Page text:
How Australia’s version of Roe v Wade, a little-known court case, set a national precedent for reproductive rights

Around the world, two words — Roe v Wade — have become synonymous with the right to reproductive freedom.

The Roe in question is Jane McCorvey, a Texas woman who took her fight to be able to terminate a pregnancy to the courts in 1970. In a landmark ruling on the case in 1973, a 7-2 majority of Supreme Court judges found that while the US constitution did not explicitly mention abortion, it did imply the right to privacy which extended to reproductive decisions.

For almost 50 years, that reasoning granted Americans the constitutional right to an abortion in the first three months of pregnancy and prevented states from prohibiting them in the second trimester. That is until the same court voted to overturn the ruling late on Saturday, allowing individual states to make their own abortion laws.

Norma McCorvey and her attorney Gloria Allred leave the Supreme Court in 1989
Norma McCorvey and her attorney Gloria Allred leave the Supreme Court building after sitting in on another case(AP: J Scott)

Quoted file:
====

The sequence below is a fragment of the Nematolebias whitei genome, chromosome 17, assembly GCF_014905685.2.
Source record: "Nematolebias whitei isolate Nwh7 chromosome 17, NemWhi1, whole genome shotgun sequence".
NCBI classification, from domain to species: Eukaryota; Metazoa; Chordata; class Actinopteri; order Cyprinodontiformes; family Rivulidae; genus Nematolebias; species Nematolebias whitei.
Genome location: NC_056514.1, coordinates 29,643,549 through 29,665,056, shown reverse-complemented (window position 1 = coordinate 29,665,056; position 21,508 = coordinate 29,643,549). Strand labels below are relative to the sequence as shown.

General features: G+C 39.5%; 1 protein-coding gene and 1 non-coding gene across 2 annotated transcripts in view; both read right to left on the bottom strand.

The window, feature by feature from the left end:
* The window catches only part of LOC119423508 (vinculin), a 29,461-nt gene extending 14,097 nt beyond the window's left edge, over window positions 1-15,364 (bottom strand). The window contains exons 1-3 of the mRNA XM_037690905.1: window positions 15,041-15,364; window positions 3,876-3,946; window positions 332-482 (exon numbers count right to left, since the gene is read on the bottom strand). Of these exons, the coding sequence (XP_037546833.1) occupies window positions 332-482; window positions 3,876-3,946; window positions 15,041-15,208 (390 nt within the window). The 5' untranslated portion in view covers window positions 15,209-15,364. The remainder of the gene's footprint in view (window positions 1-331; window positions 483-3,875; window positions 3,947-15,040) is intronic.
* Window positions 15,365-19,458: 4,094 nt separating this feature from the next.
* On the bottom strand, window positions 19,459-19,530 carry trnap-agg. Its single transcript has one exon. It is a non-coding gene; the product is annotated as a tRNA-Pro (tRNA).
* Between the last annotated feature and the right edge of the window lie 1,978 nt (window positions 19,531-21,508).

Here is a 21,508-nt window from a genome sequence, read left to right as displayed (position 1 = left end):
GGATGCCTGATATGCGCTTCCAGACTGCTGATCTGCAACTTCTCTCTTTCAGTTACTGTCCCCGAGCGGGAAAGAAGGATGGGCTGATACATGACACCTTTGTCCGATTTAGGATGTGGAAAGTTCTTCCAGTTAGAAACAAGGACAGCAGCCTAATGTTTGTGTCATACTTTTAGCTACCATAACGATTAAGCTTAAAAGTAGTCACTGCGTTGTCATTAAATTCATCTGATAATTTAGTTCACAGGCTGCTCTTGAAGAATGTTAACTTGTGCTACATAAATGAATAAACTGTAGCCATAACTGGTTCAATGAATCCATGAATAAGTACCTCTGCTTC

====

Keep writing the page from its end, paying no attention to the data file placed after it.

From the other side of the world, Prime Minister Anthony Albanese described the move as a “setback for women and their right to control their own bodies” and reiterated that in Australia abortion access “is not a matter for partisan political debate”.

But it wasn’t always that way. In the years preceding Roe v Wade, another lesser-known case on abortion access was heard before the Victorian Supreme Court — and it paved the way for reproductive rights in Australia.

Introducing the Menhennitt ruling

In 1950 and ’60s Australia, a burgeoning campaign for greater reproductive freedom was already underway — but unlike the feminist movements that came later, medical professionals were often on the frontline.

“This was basically on the grounds that unsafe abortion could be very dangerous,” says Dr Erica Millar, an expert on abortion provision in Australia at La Trobe University. “And they were sick of dealing with patients with complications of abortion and also thinking about the real toll it takes on a person.”

By the late ’60s, abortions were already common place, undertaken by doctors and non-medical professionals, despite it being a criminal offence in all states and territories. Among those offering abortions was Melbourne gynaecologist Ken Davidson.

“He was kind of flouting the law deliberately in order to get arrested because he wanted to challenge the offence,” Millar says. In Victoria at the time, she says, very few people were actually charged with breaking the law on abortion. “It was one of those crimes that are on the books, but not really enforced.”

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